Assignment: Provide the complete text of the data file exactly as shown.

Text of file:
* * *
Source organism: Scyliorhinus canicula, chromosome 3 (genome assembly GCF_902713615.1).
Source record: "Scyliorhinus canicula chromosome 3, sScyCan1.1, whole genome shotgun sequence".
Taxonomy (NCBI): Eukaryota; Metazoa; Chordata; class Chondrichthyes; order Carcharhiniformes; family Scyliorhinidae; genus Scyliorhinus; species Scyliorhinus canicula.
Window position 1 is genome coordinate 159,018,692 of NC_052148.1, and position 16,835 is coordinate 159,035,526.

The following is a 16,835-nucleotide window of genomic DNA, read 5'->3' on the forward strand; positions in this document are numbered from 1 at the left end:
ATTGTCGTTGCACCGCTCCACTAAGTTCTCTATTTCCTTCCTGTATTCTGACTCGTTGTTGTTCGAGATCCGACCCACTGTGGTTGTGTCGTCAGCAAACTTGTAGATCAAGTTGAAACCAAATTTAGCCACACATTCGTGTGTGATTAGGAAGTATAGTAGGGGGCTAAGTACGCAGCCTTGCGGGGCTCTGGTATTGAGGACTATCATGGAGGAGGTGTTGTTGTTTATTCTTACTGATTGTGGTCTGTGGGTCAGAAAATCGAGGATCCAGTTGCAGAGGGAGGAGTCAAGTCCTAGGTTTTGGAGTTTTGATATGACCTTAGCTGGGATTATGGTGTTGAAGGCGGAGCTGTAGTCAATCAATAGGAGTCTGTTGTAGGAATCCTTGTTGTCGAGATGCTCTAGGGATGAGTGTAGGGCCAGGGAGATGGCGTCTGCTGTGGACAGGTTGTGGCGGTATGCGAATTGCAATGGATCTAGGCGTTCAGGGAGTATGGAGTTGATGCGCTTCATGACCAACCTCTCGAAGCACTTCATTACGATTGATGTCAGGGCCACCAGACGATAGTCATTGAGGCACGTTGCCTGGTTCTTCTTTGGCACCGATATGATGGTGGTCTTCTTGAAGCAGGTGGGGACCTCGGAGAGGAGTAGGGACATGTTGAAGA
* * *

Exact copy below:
Source organism: Scyliorhinus canicula, chromosome 3 (genome assembly GCF_902713615.1).
Source record: "Scyliorhinus canicula chromosome 3, sScyCan1.1, whole genome shotgun sequence".
Taxonomy (NCBI): Eukaryota; Metazoa; Chordata; class Chondrichthyes; order Carcharhiniformes; family Scyliorhinidae; genus Scyliorhinus; species Scyliorhinus canicula.
Window position 1 is genome coordinate 159,018,692 of NC_052148.1, and position 16,835 is coordinate 159,035,526.

The following is a 16,835-nucleotide window of genomic DNA, read 5'->3' on the forward strand; positions in this document are numbered from 1 at the left end:
ATTGTCGTTGCACCGCTCCACTAAGTTCTCTATTTCCTTCCTGTATTCTGACTCGTTGTTGTTCGAGATCCGACCCACTGTGGTTGTGTCGTCAGCAAACTTGTAGATCAAGTTGAAACCAAATTTAGCCACACATTCGTGTGTGATTAGGAAGTATAGTAGGGGGCTAAGTACGCAGCCTTGCGGGGCTCTGGTATTGAGGACTATCATGGAGGAGGTGTTGTTGTTTATTCTTACTGATTGTGGTCTGTGGGTCAGAAAATCGAGGATCCAGTTGCAGAGGGAGGAGTCAAGTCCTAGGTTTTGGAGTTTTGATATGACCTTAGCTGGGATTATGGTGTTGAAGGCGGAGCTGTAGTCAATCAATAGGAGTCTGTTGTAGGAATCCTTGTTGTCGAGATGCTCTAGGGATGAGTGTAGGGCCAGGGAGATGGCGTCTGCTGTGGACAGGTTGTGGCGGTATGCGAATTGCAATGGATCTAGGCGTTCAGGGAGTATGGAGTTGATGCGCTTCATGACCAACCTCTCGAAGCACTTCATTACGATTGATGTCAGGGCCACCAGACGATAGTCATTGAGGCACGTTGCCTGGTTCTTCTTTGGCACCGATATGATGGTGGTCTTCTTGAAGCAGGTGGGGACCTCGGAGAGGAGTAGGGACATGTTGAAGA